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HI and CO observations of Arp 104: a spiral-elliptical interacting pair

Cullen, H. and Alexander, P. and Green, D. A. and Sheth, K. (2007) HI and CO observations of Arp 104: a spiral-elliptical interacting pair. Monthly Notices of the Royal Astronomical Society, 376 (1). pp. 98-112. ISSN 0035-8711. doi:10.1111/j.1365-2966.2007.11506.x.

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We present data probing the spatial and kinematical distribution of both the atomic (H i) and molecular (CO) gas in NGC 5218, the late-type barred spiral galaxy in the spiral–elliptical interacting pair, Arp 104. We consider these data in conjunction with far-infrared and radio-continuum data, and N-body simulations, to study the galaxies interactions, and the star formation properties of NGC 5218. We use these data to assess the importance of the bar and tidal interaction on the evolution of NGC 5218, and the extent to which the tidal interaction may have been important in triggering the bar. The molecular gas distribution of NGC 5218 appears to have been strongly affected by the bar; the distribution is centrally condensed with a very large surface density in the central region. The N-body simulations indicate a time-scale since perigalacticon of ∼3 × 10^8 yr, which is consistent with the interaction having triggered or enhanced the bar potential in NGC 5218, leading to inflow and the large central molecular gas density observed. Whilst NGC 5218 appears to be undergoing active star formation, its star formation efficiency is comparable to a ‘normal’ SBb galaxy. We propose that this system may be on the brink of a more active phase of star formation.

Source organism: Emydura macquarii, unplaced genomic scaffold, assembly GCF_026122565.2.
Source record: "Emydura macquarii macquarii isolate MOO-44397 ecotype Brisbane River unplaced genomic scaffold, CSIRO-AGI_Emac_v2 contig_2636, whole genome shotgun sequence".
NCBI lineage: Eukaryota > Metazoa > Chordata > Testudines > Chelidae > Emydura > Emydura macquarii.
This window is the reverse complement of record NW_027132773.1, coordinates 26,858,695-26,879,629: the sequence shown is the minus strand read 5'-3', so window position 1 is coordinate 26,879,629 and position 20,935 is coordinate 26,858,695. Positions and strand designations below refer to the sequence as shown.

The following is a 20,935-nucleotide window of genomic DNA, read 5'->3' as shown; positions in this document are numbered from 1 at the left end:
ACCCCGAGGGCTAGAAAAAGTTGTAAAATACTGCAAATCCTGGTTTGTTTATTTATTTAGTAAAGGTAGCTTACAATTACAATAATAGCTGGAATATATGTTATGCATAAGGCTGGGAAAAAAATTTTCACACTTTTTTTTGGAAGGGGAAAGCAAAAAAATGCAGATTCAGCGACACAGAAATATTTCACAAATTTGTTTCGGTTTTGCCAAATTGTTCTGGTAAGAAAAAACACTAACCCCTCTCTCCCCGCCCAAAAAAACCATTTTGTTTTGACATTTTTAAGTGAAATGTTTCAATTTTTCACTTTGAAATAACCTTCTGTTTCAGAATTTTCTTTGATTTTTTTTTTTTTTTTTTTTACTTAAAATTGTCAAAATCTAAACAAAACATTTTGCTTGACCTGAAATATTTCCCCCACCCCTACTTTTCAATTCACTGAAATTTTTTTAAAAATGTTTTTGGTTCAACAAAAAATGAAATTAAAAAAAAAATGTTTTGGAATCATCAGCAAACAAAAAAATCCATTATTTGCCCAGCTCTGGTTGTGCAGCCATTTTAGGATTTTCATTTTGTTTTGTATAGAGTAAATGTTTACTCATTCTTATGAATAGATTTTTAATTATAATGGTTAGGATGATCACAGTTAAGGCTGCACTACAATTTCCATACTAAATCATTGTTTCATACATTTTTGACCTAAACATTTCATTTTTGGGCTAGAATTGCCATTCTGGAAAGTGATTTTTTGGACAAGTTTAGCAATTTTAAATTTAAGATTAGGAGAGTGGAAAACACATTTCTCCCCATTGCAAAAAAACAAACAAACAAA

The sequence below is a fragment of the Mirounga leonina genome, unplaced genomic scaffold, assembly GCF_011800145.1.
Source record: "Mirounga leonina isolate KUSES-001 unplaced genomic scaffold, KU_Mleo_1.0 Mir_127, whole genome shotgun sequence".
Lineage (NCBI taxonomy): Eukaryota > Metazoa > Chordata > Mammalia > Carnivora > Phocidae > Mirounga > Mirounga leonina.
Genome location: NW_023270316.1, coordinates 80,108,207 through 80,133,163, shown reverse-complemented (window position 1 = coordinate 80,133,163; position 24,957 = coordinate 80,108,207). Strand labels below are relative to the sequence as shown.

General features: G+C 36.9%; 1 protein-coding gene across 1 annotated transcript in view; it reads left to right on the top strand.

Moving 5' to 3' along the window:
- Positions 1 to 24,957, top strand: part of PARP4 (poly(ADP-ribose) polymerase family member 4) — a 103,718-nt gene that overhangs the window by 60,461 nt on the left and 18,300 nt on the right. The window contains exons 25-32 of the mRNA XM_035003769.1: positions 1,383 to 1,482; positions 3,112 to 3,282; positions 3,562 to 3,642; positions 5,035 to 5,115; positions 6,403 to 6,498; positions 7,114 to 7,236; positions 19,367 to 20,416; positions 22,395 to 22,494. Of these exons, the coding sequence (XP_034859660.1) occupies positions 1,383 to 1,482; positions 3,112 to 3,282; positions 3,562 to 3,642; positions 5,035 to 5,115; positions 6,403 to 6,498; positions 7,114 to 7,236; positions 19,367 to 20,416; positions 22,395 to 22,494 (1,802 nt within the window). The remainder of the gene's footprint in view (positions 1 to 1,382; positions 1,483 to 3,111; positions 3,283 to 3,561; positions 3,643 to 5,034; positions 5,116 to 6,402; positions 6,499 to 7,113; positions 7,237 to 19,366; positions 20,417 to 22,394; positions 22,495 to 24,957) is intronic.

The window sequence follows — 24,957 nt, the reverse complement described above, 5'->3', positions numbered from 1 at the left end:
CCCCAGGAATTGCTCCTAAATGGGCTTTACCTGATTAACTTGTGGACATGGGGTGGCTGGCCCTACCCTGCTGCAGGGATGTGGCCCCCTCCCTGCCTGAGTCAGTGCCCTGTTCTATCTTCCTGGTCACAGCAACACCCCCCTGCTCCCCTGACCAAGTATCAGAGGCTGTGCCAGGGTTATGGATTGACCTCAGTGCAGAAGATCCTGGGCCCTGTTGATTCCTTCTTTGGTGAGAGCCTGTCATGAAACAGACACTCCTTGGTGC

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Sheth, K.0000-0002-5496-4118